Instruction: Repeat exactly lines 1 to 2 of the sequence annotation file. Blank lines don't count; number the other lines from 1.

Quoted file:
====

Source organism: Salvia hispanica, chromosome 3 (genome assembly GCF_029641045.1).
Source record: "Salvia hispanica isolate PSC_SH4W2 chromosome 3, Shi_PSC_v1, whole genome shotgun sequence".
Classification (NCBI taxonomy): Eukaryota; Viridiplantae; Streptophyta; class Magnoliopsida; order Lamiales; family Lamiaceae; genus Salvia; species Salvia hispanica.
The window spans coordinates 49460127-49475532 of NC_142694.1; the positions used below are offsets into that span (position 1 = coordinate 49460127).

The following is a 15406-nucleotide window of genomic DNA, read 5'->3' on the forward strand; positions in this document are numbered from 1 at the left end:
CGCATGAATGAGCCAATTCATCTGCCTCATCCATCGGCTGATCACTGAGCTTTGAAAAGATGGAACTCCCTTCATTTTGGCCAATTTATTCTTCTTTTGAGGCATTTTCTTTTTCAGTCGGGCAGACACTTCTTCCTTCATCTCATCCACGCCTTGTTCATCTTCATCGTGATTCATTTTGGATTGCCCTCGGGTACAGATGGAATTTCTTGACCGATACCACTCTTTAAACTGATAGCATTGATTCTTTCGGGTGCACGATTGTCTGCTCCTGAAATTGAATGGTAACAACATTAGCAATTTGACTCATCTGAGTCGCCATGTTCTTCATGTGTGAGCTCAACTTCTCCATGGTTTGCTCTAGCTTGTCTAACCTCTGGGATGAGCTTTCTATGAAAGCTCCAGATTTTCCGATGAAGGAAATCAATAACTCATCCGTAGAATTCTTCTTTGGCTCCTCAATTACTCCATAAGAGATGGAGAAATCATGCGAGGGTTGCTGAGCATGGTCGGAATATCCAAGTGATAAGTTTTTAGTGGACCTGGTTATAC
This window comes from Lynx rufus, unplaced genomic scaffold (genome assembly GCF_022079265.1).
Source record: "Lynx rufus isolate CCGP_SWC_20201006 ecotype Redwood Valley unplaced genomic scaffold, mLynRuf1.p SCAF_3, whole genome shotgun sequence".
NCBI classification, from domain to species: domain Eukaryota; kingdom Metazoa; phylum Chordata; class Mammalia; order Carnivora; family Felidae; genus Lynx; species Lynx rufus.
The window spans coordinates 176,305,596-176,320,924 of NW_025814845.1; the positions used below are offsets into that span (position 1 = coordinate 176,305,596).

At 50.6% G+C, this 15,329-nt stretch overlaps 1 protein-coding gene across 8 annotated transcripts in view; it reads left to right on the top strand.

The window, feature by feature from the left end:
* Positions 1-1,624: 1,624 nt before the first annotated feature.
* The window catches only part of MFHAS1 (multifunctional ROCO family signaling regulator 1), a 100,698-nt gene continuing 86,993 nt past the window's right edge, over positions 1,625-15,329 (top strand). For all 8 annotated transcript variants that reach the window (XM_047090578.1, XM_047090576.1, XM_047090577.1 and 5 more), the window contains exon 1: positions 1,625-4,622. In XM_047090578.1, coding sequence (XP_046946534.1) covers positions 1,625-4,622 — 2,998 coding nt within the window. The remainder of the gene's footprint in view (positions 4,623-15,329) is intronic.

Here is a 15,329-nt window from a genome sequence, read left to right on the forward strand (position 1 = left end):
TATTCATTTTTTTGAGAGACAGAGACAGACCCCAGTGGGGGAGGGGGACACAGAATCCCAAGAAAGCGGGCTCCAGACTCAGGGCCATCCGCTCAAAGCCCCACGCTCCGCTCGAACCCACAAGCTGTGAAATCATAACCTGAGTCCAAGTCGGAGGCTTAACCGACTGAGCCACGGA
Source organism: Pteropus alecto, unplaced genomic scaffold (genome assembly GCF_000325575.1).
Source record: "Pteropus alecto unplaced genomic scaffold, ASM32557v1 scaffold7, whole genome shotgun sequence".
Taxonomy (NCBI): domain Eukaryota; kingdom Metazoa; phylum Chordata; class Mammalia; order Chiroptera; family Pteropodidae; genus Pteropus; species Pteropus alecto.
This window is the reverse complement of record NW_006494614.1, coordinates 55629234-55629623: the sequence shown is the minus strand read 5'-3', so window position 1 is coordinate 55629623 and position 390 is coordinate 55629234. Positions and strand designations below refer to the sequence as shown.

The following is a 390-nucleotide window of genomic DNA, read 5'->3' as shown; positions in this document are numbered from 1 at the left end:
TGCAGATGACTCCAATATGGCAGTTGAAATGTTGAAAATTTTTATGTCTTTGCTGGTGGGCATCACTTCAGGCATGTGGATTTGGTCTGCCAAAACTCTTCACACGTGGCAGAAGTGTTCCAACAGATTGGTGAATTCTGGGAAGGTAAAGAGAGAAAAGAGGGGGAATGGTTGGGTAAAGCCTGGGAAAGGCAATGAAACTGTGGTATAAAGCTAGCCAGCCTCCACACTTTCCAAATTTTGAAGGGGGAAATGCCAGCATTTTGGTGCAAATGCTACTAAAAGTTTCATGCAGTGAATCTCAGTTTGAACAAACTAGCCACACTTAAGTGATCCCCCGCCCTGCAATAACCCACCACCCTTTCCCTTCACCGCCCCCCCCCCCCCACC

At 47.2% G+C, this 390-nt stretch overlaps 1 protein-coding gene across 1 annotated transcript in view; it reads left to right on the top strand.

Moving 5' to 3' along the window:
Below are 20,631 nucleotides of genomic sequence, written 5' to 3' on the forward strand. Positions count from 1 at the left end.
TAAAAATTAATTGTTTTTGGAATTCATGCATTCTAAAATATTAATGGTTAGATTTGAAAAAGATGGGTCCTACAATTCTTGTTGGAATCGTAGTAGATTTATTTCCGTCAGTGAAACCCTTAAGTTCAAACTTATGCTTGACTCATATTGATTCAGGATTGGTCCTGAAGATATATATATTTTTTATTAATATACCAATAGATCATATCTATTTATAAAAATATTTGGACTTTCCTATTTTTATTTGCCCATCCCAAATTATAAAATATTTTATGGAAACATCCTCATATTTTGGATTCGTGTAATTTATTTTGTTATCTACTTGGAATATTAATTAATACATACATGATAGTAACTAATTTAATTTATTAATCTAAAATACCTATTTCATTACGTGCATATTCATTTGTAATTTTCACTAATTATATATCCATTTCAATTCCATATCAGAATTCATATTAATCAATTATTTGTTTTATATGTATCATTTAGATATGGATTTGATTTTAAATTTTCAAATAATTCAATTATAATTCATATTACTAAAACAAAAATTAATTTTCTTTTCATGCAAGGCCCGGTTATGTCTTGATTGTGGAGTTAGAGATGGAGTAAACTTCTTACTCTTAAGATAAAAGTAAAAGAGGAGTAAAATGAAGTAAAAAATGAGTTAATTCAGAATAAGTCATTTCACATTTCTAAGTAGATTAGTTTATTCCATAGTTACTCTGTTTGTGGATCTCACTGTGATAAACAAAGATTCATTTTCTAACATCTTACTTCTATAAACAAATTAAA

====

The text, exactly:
Source organism: Salvia hispanica, chromosome 3 (genome assembly GCF_029641045.1).
Source record: "Salvia hispanica isolate PSC_SH4W2 chromosome 3, Shi_PSC_v1, whole genome shotgun sequence".